The bowl of a clay pipe from the village, which was demolished in the 1850s.

African-American – News

African-American – News July 28, 2011

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New Census Data Show Disparities (WVNS-TV)
According to data from the 2010 census, West Virginia males outnumbered females in every year of age from birth to 46.

Belafonte: Hollywood won't yield to those of color
Belafonte: Hollywood won’t yield to those of color (Dayton Daily News)
Harry Belafonte says Hollywood has yet to explore the breadth of black experience and that the industry will “never ever yield to the needs of people of color.” The 84-year-old entertainer made the remarks at a presentation on artists and activism held Wednesday during the 102nd annual National Association for the Advancement of Colored People’s …
High school student alleges racial bias in valedictorian choice (WTTV Indianapolis)
A black high school valedictorian says in a federal lawsuit that her school discriminated against her when they made her share the stage with a white “co-valedictorian” who had a lower grade point average.

NAACP urges minorities to up vote in 2012 (Salon)
The NAACP plans a big push to increase minority turnout in the 2012 elections, hoping to gain political influence and turn back what the civil rights group says are efforts in various states to deny minorities the right to vote.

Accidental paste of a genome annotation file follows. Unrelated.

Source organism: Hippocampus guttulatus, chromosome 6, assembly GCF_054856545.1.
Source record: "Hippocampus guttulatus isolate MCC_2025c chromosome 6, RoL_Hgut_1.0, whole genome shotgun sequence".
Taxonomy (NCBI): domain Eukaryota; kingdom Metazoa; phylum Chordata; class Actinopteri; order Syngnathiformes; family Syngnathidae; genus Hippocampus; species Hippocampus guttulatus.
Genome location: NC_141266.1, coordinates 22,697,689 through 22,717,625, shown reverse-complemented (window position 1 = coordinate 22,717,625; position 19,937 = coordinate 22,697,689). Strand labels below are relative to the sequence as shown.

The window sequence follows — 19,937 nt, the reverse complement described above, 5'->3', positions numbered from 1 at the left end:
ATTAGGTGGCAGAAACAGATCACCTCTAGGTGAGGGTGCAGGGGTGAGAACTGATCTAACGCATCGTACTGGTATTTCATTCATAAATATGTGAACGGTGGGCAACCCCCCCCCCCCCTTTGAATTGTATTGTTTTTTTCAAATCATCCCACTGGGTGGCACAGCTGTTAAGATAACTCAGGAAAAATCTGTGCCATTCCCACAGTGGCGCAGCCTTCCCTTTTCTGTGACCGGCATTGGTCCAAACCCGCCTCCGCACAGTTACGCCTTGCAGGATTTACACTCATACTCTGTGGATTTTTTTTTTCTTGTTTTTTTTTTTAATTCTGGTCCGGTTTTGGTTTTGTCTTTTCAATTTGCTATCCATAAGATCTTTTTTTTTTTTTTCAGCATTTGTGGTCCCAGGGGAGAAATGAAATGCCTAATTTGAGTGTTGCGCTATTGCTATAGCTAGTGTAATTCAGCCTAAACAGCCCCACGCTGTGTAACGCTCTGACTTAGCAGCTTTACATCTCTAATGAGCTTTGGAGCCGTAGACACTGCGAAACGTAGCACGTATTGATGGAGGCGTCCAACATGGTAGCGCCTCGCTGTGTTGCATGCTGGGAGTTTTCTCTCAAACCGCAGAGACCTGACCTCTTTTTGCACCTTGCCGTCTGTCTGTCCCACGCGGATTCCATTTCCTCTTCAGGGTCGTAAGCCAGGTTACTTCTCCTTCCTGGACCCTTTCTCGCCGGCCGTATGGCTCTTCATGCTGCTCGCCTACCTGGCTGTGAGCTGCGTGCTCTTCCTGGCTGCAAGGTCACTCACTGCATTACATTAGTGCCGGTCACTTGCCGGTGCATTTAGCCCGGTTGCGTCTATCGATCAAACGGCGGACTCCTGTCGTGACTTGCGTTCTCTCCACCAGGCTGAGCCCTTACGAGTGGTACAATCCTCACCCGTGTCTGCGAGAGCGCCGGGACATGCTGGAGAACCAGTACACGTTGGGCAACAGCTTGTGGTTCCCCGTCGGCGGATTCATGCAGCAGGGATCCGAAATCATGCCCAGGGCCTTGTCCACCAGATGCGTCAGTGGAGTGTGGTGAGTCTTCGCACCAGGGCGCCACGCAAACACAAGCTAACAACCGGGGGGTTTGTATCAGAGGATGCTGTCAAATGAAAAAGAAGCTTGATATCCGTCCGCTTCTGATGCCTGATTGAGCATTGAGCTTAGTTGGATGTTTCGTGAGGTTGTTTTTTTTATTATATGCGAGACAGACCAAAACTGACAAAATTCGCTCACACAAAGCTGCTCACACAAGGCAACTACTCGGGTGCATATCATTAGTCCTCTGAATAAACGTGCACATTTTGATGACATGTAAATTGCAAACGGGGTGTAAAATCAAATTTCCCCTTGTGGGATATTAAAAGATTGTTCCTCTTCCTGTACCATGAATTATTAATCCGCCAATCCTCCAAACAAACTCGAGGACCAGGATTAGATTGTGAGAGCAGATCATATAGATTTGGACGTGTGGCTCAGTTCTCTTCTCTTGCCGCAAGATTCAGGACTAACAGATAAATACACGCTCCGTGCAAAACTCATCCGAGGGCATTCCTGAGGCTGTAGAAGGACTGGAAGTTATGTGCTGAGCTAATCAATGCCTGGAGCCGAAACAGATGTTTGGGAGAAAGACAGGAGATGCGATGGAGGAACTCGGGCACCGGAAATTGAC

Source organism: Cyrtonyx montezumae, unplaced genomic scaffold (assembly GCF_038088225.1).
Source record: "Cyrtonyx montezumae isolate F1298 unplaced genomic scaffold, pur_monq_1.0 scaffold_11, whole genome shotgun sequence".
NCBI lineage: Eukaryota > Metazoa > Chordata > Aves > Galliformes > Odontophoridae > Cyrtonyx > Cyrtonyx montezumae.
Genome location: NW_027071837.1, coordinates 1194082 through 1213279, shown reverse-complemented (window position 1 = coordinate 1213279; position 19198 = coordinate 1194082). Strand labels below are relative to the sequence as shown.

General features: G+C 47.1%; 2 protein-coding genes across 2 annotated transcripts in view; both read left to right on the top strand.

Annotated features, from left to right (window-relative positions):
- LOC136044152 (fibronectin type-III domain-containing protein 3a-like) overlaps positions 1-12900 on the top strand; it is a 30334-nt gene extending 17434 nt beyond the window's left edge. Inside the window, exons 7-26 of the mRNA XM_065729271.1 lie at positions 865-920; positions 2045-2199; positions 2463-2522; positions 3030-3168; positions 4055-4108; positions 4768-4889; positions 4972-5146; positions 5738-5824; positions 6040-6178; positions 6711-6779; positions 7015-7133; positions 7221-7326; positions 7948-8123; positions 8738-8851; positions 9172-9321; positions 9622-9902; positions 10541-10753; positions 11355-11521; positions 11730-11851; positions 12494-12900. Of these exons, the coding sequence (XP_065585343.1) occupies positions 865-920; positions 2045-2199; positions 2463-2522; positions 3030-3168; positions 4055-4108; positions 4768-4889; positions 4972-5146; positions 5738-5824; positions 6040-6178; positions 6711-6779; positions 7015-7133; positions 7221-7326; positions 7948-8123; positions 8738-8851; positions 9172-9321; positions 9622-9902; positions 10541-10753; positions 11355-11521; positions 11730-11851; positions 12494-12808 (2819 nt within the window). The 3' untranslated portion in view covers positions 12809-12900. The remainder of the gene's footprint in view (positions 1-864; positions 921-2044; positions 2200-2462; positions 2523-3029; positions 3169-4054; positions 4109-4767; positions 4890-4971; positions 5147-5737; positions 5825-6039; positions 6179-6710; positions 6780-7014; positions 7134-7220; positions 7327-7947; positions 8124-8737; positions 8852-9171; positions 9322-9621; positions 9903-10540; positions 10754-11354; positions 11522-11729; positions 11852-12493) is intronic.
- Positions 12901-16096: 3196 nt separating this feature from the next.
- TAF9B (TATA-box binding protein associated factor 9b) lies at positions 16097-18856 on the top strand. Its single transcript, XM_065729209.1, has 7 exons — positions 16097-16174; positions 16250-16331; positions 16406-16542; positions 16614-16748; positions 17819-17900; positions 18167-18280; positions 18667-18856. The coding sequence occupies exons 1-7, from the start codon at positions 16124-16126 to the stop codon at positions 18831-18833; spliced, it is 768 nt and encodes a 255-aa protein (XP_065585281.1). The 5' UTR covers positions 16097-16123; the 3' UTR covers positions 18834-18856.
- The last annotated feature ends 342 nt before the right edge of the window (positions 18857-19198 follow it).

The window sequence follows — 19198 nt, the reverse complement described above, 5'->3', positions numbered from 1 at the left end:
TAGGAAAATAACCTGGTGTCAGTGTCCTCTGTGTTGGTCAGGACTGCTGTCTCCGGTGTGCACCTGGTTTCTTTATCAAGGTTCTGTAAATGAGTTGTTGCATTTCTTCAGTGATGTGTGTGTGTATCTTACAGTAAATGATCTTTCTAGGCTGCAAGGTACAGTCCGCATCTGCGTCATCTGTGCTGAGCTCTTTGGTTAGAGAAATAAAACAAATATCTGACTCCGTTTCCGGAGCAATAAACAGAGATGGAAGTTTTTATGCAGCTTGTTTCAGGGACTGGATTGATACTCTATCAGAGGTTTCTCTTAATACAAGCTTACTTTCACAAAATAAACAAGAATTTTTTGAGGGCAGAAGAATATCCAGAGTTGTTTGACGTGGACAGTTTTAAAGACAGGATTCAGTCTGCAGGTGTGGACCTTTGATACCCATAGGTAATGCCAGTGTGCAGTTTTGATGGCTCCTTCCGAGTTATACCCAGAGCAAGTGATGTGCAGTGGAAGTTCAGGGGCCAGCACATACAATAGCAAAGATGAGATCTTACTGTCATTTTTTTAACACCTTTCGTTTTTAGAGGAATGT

What It Means To Be 'Black In Latin America'
What It Means To Be ‘Black In Latin America’ (National Public Radio)
Between 1502 and 1866, 11.2 million Africans disembarked from slave ships in the New World during the Middle Passage.
Fight for gay marriage subject of new doc (EDGE)
Out filmmaker Thomas Allen Harris was stunned to learn of State Representative Byron Rushing’s leadership role in the fight for and the passage of the Massachusetts same sex marriage equality legislation.

Republicans turn back redistricting challenges (Windsock)
The state Senate on Monday approved a new congressional political map and both the Senate and the House adopted their own legislative plans.

Black teen's unusual talent: Singing Chinese opera
Black teen’s unusual talent: Singing Chinese opera (St. Augustine Record)
Tyler Thompson is an unlikely star in the world of Chinese opera. The black teenager from Oakland has captivated audiences in the U.S. And China with his ability to sing pitch-perfect Mandarin and perform the ancient Chinese art form.


New Boss Looks to Revive Harlem Hospital

New Boss Looks to Revive Harlem Hospital

July 26, 2011 7:37am | By Jeff Mays, DNAinfo Reporter/Producer

Denise Soares, the new Executive Director of Harlem Hospital outside its new addition, scheduled to open in August 2012. (DNAinfo/Jeff Mays)

HARLEM—By the time she saw the thick black smoke rising from the Hudson River, Denise Soares, the new executive director for Harlem Hospital Center, was already on her BlackBerry.

Soares saw the smoke while on the roof of the hospital’s new addition during a walk-through last week. A fire and explosion at the North River Wastewater Treatment plant meant the possibility of patients with burns, chemical contamination and the need for emergency surgeries. Twenty ambulances were already on the scene.